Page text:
The downtrodden women of Argos have imprisoned Prince Orestes, murderer of the adulterous Queen Clytaemnestra, and kidnapped the delegates from the Argos Regeneration conference – the audience – to act as his jury. The women are the prosecution; Menelaus, brother to Orestes’ murdered father Agamemnon, is counsel for the defence; Athena, representative of the Global Justice Commission, presides over proceedings; and Orestes’ fate will be determined by a simple majority, in the style of Ancient Greek democracy (except that women get a vote as well).
The major problem with asking the audience to act as jury is that they know it isn’t real. However engaging the production is, however well immersed they become into its world, they still know no one is really going to die as a result of their vote, and so the whole exercise becomes a purely academic one.
Full Tilt address this issue by showing the audience the consequences of their decision in a brief but emotive coda. And while the point still stands that said consequences aren’t real, and no one in the audience is going to endure a lifetime of guilt over them, the vote and the coda act as a live demonstration of themes that are repeated and reinforced throughout the production.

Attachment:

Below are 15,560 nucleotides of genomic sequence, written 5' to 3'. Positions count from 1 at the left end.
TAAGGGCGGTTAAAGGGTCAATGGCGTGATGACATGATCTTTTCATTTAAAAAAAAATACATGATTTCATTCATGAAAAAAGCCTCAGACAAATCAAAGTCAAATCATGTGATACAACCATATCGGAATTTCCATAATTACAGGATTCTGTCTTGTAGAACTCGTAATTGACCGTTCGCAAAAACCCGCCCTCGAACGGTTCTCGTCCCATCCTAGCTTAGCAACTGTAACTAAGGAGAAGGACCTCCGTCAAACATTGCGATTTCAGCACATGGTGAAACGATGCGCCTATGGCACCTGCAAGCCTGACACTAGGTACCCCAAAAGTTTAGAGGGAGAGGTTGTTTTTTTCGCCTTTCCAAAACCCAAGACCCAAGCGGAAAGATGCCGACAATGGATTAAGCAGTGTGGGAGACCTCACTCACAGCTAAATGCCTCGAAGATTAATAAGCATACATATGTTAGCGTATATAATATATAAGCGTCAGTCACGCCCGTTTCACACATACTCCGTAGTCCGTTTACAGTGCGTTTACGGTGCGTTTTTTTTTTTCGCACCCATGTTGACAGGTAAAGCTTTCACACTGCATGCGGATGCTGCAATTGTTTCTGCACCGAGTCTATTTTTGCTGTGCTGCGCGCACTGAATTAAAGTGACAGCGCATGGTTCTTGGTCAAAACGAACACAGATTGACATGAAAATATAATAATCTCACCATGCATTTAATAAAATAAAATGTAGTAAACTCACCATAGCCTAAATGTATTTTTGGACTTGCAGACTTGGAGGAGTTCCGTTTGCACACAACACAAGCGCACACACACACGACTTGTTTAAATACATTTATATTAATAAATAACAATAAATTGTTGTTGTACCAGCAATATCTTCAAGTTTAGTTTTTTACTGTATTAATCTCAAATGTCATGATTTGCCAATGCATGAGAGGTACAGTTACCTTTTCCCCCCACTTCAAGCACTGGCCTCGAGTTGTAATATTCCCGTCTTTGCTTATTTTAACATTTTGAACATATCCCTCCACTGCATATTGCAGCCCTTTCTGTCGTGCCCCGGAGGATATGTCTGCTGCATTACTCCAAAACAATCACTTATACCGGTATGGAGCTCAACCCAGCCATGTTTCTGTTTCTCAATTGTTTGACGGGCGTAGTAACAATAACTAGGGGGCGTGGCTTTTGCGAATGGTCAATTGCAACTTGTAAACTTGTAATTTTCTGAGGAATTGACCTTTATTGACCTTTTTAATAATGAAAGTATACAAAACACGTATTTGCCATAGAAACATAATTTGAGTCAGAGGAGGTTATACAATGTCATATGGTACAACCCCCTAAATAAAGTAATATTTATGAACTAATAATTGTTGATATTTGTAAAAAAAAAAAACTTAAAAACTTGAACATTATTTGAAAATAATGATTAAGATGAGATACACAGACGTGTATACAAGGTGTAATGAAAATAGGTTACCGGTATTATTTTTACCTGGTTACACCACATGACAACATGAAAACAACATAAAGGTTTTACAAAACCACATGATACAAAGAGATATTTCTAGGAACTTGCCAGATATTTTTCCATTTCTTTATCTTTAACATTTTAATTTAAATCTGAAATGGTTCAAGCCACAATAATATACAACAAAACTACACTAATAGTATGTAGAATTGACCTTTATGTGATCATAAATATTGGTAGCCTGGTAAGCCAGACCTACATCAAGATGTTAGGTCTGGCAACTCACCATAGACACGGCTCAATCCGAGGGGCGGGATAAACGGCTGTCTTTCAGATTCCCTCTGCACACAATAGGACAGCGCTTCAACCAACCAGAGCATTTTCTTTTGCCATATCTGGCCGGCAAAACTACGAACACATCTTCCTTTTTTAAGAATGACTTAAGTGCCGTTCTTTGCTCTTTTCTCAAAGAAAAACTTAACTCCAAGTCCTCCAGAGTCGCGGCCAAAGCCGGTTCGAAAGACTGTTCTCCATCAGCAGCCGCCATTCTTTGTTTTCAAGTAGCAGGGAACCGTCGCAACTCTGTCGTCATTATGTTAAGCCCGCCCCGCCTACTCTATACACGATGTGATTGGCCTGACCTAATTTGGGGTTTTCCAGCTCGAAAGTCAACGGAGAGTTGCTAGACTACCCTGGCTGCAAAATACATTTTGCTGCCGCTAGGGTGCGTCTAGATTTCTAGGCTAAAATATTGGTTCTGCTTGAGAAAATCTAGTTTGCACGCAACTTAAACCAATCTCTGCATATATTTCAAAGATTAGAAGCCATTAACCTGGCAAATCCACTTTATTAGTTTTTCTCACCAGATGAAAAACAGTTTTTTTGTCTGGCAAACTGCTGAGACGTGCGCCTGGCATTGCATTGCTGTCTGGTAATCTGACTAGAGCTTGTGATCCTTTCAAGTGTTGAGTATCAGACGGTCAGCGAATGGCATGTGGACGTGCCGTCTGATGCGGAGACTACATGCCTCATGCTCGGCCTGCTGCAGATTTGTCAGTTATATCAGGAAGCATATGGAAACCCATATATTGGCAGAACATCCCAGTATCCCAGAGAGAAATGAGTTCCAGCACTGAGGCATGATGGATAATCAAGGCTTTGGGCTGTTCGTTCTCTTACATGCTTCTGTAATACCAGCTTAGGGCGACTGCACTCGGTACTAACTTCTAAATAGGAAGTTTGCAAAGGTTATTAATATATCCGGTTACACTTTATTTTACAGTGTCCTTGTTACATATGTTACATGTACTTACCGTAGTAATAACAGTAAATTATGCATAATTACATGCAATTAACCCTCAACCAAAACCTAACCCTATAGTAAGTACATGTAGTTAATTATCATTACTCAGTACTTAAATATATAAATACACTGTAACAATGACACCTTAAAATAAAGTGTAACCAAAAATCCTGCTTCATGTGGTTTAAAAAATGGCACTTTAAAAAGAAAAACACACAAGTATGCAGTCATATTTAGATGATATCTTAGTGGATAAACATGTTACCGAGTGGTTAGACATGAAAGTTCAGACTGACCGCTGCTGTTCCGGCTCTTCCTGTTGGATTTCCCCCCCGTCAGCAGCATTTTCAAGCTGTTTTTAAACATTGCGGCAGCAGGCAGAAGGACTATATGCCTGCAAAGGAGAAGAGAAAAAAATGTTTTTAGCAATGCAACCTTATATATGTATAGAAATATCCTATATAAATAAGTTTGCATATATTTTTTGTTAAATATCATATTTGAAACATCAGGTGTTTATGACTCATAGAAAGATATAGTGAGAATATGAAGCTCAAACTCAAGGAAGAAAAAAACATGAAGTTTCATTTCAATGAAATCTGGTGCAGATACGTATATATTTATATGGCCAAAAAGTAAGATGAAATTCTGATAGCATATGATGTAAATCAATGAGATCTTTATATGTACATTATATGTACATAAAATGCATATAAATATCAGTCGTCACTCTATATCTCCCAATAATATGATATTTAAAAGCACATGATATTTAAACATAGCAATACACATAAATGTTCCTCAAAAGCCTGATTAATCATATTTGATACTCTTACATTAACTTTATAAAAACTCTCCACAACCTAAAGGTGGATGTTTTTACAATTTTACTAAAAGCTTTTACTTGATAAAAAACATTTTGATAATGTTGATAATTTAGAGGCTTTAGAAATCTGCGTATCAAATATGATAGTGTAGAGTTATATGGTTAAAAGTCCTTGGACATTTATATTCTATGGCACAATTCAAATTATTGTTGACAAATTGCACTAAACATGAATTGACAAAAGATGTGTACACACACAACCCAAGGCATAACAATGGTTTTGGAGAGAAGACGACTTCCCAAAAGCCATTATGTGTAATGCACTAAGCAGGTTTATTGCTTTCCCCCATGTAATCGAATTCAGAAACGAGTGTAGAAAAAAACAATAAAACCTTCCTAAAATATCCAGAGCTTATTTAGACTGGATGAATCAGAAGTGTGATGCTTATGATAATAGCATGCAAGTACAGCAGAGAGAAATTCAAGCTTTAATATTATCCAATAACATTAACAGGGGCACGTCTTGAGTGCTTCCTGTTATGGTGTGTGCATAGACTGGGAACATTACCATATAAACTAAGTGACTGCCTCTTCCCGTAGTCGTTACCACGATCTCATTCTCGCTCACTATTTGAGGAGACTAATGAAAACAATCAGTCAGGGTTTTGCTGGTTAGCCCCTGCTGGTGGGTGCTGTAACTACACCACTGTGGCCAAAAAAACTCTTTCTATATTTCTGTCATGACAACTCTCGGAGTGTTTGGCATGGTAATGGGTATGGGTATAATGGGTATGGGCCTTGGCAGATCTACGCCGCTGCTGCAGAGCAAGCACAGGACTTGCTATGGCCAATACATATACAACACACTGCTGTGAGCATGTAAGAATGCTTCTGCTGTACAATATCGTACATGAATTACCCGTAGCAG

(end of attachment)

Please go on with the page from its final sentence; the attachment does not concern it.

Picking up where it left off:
Orestes believed he was carrying out justice when he killed his mother the Queen, but he failed to foresee the injustice his actions would heap upon her subjects. The women believe they are carrying out justice by punishing Orestes for his crime, but they turn to kidnapping and other acts of terror in order to do so. And finally, the audience declares what the majority believe to be just, and is in turn brought face to face with the injustice that decision brings about.
It isn’t an easy decision, either; Full Tilt layer the apparently black-and-white issue of matricide with class and gender issues, so that far from simply passing judgement on Orestes, the audience must also pick sides in much weightier debates. Both sides constantly spout self-righteous dogma, either with victimised vitriol or phony PR smiles, so it’s difficult if not impossible to develop sympathy towards either party’s plight. They also hammer home their arguments with a degree of repetition that reinforces the issues only up to a point, after which its rhetorical value is exhausted and it begins to feel like Chinese water torture.
Of course the audience still won’t put in as much thought as they would if lives really were on the line, but Full Tilt ensure that the issues are sufficiently complex that even making an arbitrary decision requires a modicum of reflection – which forces each audience member to define, in whatever small way, their own idea of justice. While you won’t leave wracked with guilt, you may leave knowing yourself a little better.